Forest Preserve District of Cook County, Illinois
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DED
Nature Bulletin No. 569-A   May 31, 1975
Forest Preserve District of Cook County
George W. Dunne, President
Roland F. Eisenbeis, Supt. of Conservation

DED
Dutch Elm Disease is the most deadly and destructive of all the diseases that attack shade trees in the United States. The abbreviation "DED" is appropriate because an elm infected with it is doomed. There is no cure. Although the Asiatic species of elms and two European varieties seem to be somewhat resistant to this disease, no species or variety or hybrid is immune. The American elm -- by far our most popular and magnificent shade tree -- is extremely susceptible.

Shortly after the end of World War I, an unusual number of elms were dying in Rotterdam, Holland. In 1922 the cause was identified as a fungus, possibly brought there from Asia, that grows, like bread mold, beneath the bark of elms. Within 10 years the disease had spread over almost all of Europe. In 1950 the first known case of it in America was found at Cleveland, Ohio. Shortly after, it appeared around New York City, brought in by a shipment of choice elm logs from France. DED is now rampant from New England and the mid-Atlantic states to Kansas, from Michigan and Wisconsin to Tennessee, and in southern parts of the Quebec and Ontario provinces in Canada.

In the Chicago region, the first infected trees were discovered in 1954 -- one in Highland Park and one in Markham. In 1971 we issued Bulletin No. 411-A describing DED and the tiny elm bark beetles that carry it from tree to tree. That year 70 cases were found in Cook County, 6 of them in our forest preserves. Since then our foresters have waged a ceaseless war on these beetles and used all feasible means to prevent the spread of the disease. Despite this, 32 elms in the forest preserves became infected in 1956, 514 in 1957, and 9, 884 last year.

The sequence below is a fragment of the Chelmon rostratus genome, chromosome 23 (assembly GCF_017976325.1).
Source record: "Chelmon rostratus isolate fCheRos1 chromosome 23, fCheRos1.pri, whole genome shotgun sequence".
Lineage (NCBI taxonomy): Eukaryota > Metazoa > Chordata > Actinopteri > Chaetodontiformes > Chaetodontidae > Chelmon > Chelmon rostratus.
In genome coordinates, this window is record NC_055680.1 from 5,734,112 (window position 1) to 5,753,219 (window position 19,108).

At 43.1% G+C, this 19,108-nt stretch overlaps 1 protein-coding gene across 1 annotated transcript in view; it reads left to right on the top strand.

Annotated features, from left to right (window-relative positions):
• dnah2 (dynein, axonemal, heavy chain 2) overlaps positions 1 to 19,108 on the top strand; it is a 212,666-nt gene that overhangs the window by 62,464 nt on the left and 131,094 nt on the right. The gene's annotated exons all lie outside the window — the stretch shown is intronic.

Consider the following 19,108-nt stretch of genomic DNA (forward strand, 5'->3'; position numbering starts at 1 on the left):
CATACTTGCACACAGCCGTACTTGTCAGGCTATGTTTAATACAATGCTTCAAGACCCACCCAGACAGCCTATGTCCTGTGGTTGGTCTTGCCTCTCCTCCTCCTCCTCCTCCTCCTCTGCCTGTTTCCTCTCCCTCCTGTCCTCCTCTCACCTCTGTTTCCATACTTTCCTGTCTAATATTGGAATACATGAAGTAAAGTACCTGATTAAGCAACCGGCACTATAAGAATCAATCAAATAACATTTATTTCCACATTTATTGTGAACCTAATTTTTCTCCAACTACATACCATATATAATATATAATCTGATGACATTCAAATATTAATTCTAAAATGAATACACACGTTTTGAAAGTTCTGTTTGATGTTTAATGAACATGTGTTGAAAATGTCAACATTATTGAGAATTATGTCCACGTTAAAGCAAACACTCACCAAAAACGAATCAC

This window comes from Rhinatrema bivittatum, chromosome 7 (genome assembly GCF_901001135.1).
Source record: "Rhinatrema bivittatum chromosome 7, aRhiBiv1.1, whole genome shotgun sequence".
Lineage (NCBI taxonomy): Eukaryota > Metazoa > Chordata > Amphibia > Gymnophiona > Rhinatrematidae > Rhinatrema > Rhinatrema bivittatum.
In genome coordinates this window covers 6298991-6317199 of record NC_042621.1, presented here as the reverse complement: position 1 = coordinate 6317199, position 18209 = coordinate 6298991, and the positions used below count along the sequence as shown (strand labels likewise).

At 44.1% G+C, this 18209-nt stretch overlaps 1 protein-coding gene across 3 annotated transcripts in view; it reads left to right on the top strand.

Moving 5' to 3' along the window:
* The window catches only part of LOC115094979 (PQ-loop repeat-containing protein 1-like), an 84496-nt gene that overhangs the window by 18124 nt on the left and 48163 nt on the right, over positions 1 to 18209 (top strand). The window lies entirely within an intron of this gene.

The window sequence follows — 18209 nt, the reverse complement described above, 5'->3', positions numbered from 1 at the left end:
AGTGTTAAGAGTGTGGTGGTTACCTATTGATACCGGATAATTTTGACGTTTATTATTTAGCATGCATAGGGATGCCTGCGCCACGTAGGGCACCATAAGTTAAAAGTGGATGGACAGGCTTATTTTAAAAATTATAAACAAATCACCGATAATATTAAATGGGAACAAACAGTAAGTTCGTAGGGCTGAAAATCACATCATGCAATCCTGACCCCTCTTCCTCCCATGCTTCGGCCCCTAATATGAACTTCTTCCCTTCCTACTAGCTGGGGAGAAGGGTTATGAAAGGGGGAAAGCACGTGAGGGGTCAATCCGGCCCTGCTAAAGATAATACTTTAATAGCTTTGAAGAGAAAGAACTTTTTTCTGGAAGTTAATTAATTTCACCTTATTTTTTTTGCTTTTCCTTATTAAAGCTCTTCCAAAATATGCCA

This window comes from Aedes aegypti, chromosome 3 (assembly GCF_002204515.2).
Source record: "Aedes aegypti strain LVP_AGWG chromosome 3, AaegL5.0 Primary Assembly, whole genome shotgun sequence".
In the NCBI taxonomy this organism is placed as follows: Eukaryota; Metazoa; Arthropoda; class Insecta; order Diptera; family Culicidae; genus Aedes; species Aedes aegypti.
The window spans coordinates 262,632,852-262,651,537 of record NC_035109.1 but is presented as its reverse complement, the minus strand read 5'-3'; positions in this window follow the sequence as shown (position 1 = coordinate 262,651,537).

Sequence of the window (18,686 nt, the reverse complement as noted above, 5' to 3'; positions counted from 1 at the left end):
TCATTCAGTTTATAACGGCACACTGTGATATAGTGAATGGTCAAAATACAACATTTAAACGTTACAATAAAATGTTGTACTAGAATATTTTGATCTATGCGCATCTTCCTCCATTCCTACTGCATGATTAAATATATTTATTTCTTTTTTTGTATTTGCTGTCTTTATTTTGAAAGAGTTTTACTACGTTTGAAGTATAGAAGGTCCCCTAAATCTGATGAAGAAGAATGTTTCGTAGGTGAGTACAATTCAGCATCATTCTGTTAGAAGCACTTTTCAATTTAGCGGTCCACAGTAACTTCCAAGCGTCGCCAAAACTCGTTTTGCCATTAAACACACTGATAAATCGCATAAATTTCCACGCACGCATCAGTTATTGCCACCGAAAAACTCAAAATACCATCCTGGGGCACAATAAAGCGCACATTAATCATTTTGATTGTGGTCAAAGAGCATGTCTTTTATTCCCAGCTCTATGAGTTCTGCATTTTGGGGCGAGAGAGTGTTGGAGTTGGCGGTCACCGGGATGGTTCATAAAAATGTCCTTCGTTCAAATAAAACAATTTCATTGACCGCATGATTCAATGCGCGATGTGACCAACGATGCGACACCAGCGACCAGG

The first symptom on an infected elm is a rapid wilting and curling of the leaves -- usually on one or more branches in the upper part of the tree. Then they become yellow, finally brown, and drop off. The bare twigs, when peeled, show brown streaks in the outer sapwood. However, these symptoms are similar to those caused by some other diseases. Positive identification can be obtained only by sending samples of infected twigs to a plant disease laboratory.

If the verdict is DED, then the tree should be cut down immediately and totally burned. Also, all elms within at least a 500-foot radius should be sprayed thoroughly with an insecticide, to kill the bark beetles that chew into crotches of twigs or small branches and infect them with the deadly fungus. That may be applied with a hydraulic sprayer but many experts recommend a mist blower, maintaining that it provides better coverage. The battle against DED is not hopeless. Adequate control programs in several suburbs of Chicago and the Forest Preserves have held the losses each year to less than two percent of their total number of elms -- about the same as normal losses from natural causes. Those community-wide programs combine three principal jobs; scouting surveys, sanitation measures, and protective spraying.

Scouting detects the infected trees and all potential homes for bark beetles. Sanitation measures include the removal of infected trees, pruning of dying or recently dead branches, and destruction of other breeding places. Spraying is applied to all healthy elms.


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